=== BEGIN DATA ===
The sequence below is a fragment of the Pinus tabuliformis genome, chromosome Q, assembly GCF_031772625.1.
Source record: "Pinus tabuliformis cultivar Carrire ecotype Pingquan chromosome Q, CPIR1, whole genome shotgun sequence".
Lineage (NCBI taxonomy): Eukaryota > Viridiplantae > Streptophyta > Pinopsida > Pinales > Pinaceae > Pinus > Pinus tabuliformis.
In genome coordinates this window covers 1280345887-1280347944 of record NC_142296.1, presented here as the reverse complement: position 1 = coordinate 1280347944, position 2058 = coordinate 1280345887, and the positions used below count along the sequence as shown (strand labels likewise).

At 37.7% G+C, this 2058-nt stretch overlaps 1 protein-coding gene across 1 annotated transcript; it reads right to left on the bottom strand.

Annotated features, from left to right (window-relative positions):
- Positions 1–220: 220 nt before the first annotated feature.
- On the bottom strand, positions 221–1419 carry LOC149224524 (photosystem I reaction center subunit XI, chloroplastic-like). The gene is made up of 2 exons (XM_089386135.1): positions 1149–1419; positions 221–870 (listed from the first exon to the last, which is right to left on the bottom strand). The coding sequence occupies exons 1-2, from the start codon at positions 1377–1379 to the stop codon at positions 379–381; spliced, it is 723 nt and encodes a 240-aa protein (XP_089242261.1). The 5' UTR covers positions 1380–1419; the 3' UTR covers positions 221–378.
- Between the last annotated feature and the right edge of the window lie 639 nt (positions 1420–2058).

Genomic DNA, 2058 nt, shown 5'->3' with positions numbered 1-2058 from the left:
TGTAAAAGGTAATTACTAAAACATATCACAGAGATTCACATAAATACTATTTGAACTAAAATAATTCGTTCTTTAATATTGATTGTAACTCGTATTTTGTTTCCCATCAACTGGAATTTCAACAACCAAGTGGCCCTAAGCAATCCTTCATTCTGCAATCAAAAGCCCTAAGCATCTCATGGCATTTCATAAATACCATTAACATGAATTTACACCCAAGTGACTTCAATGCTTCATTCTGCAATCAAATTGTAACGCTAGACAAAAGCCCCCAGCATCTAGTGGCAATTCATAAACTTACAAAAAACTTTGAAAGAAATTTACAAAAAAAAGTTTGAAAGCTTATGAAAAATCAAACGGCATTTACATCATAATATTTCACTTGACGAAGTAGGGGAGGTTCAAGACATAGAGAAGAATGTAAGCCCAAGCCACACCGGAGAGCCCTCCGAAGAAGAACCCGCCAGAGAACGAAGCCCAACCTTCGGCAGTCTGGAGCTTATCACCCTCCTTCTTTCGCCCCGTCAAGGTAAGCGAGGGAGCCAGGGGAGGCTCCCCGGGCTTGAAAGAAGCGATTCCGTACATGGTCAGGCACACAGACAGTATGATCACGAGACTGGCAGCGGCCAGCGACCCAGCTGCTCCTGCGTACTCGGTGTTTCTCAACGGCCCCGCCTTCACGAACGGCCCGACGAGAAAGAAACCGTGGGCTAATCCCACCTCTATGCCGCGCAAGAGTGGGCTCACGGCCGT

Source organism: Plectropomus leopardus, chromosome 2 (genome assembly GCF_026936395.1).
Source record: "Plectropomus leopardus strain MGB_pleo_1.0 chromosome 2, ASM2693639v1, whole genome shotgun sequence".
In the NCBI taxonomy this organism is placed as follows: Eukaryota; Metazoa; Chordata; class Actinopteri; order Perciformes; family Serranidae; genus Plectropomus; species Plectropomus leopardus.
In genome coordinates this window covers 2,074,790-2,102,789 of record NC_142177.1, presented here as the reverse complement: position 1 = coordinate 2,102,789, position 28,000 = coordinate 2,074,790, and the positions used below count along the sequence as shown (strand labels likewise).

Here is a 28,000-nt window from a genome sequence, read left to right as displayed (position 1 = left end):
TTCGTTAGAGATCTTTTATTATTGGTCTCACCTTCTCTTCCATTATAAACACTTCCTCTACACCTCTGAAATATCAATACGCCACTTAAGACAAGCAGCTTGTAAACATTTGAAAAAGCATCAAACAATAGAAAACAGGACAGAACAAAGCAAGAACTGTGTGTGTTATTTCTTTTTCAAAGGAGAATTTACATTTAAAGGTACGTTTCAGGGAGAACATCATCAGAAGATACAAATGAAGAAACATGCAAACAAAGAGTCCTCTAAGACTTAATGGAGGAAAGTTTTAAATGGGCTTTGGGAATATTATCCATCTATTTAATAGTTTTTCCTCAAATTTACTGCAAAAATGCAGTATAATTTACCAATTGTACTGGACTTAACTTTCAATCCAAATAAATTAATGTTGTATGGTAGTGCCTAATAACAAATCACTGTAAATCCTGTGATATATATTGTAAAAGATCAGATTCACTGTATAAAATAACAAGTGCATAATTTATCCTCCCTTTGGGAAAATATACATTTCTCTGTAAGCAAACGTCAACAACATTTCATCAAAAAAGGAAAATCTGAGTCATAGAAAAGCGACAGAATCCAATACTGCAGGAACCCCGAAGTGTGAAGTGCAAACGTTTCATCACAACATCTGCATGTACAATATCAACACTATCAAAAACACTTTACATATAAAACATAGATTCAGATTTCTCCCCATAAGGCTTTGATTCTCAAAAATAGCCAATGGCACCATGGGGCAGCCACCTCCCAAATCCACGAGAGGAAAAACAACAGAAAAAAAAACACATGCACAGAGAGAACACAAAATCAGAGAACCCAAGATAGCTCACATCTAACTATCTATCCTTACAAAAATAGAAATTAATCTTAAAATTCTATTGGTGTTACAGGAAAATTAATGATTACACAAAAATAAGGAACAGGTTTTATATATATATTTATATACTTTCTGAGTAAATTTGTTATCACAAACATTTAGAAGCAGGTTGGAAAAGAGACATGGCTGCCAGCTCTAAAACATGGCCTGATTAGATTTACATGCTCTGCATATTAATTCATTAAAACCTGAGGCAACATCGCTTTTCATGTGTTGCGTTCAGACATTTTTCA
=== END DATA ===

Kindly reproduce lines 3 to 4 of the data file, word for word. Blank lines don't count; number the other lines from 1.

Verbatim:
Lineage (NCBI taxonomy): Eukaryota > Viridiplantae > Streptophyta > Pinopsida > Pinales > Pinaceae > Pinus > Pinus tabuliformis.
In genome coordinates this window covers 1280345887-1280347944 of record NC_142296.1, presented here as the reverse complement: position 1 = coordinate 1280347944, position 2058 = coordinate 1280345887, and the positions used below count along the sequence as shown (strand labels likewise).